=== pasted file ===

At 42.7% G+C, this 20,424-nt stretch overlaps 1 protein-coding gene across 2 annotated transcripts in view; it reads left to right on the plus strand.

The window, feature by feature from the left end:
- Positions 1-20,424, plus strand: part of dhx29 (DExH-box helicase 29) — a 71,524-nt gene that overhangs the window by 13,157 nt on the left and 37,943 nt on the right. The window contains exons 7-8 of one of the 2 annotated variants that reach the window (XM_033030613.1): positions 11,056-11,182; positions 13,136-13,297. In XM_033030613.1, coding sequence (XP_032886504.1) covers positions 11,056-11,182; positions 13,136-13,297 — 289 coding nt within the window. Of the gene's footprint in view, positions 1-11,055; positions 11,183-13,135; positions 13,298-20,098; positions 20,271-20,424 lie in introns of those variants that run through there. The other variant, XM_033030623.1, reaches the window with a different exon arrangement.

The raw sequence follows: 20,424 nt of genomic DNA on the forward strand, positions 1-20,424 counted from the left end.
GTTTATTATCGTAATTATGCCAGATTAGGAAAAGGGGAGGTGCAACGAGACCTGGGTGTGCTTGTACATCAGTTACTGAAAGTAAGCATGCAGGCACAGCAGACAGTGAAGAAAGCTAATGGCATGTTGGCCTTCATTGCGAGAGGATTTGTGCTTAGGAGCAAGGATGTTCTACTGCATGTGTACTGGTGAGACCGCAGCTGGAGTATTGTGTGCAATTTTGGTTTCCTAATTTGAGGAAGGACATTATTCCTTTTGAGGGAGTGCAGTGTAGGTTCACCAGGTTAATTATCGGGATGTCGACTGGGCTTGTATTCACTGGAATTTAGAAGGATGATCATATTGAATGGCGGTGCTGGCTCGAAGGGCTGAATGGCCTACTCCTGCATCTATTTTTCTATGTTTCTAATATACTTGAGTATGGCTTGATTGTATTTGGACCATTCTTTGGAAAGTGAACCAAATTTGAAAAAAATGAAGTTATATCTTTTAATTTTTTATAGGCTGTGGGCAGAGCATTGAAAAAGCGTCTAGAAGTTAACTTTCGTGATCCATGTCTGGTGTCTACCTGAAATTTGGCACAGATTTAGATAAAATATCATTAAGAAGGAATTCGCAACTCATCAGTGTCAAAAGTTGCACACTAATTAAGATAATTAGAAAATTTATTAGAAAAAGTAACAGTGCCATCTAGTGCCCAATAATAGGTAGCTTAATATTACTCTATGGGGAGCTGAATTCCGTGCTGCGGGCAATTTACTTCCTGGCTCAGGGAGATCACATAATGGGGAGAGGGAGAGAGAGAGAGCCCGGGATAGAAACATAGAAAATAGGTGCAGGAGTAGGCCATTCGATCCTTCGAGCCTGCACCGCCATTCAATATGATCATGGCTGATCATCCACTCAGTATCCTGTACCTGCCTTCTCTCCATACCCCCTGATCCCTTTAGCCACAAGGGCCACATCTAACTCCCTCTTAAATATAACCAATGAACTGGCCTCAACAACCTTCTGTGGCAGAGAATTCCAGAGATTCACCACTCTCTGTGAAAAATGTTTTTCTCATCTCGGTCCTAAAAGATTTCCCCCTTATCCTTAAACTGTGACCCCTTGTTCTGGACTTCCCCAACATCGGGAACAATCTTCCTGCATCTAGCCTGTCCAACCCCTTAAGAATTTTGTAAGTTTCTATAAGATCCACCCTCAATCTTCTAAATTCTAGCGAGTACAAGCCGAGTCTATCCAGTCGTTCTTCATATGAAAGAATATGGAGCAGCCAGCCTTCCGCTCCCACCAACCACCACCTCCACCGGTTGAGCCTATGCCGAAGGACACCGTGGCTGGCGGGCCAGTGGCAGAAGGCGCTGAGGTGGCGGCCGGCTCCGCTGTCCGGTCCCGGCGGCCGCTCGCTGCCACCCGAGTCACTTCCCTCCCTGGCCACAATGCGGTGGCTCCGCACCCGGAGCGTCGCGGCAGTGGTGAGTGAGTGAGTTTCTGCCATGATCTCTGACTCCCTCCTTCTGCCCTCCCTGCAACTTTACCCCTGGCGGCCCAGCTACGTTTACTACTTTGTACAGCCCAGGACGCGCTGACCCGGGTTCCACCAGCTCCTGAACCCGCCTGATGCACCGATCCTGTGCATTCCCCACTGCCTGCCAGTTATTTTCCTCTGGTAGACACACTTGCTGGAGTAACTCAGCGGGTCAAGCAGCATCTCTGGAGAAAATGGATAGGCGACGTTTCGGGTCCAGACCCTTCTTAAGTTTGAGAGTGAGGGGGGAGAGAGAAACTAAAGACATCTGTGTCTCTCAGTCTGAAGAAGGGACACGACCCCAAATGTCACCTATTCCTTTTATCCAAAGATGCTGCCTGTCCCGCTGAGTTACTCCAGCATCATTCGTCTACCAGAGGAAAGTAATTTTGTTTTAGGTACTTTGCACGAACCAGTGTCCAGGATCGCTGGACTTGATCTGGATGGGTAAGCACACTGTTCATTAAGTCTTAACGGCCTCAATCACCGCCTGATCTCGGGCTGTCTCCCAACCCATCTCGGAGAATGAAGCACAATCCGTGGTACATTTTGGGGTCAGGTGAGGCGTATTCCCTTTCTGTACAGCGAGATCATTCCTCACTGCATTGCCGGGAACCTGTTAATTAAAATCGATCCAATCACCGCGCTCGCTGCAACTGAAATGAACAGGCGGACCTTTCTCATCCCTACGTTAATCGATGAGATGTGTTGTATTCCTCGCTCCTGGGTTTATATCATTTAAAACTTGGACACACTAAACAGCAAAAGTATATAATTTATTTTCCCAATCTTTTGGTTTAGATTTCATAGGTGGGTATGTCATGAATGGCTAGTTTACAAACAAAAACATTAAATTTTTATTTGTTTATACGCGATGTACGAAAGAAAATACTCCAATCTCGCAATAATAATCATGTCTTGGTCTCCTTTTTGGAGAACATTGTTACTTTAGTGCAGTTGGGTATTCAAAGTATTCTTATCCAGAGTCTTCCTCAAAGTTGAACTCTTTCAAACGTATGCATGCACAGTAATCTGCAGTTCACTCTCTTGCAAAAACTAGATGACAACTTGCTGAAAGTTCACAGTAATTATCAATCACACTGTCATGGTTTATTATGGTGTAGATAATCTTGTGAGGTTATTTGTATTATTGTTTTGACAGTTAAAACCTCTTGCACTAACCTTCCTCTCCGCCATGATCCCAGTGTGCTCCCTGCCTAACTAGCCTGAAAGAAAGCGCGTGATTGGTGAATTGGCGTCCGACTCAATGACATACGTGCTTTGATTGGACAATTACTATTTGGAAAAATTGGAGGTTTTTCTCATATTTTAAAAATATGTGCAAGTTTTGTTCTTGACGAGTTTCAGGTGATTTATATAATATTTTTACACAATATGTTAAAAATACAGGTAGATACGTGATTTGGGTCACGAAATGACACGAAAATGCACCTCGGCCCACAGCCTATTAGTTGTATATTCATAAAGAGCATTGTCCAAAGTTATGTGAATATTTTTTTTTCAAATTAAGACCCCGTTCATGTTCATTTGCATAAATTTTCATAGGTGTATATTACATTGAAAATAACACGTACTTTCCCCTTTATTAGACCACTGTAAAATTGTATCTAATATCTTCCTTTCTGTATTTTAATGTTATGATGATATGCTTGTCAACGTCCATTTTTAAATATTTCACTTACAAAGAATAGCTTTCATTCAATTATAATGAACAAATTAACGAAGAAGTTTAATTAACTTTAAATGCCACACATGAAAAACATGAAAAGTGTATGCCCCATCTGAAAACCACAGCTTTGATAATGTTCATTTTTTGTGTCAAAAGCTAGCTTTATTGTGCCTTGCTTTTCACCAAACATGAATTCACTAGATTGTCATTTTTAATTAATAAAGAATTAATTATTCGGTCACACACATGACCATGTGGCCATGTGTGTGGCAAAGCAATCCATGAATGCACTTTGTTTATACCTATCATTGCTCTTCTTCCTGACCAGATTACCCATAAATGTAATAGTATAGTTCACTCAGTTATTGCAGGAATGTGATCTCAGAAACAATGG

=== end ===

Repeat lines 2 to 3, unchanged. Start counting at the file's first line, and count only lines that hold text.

The window, feature by feature from the left end:
- Positions 1-20,424, plus strand: part of dhx29 (DExH-box helicase 29) — a 71,524-nt gene that overhangs the window by 13,157 nt on the left and 37,943 nt on the right. The window contains exons 7-8 of one of the 2 annotated variants that reach the window (XM_033030613.1): positions 11,056-11,182; positions 13,136-13,297. In XM_033030613.1, coding sequence (XP_032886504.1) covers positions 11,056-11,182; positions 13,136-13,297 — 289 coding nt within the window. Of the gene's footprint in view, positions 1-11,055; positions 11,183-13,135; positions 13,298-20,098; positions 20,271-20,424 lie in introns of those variants that run through there. The other variant, XM_033030623.1, reaches the window with a different exon arrangement.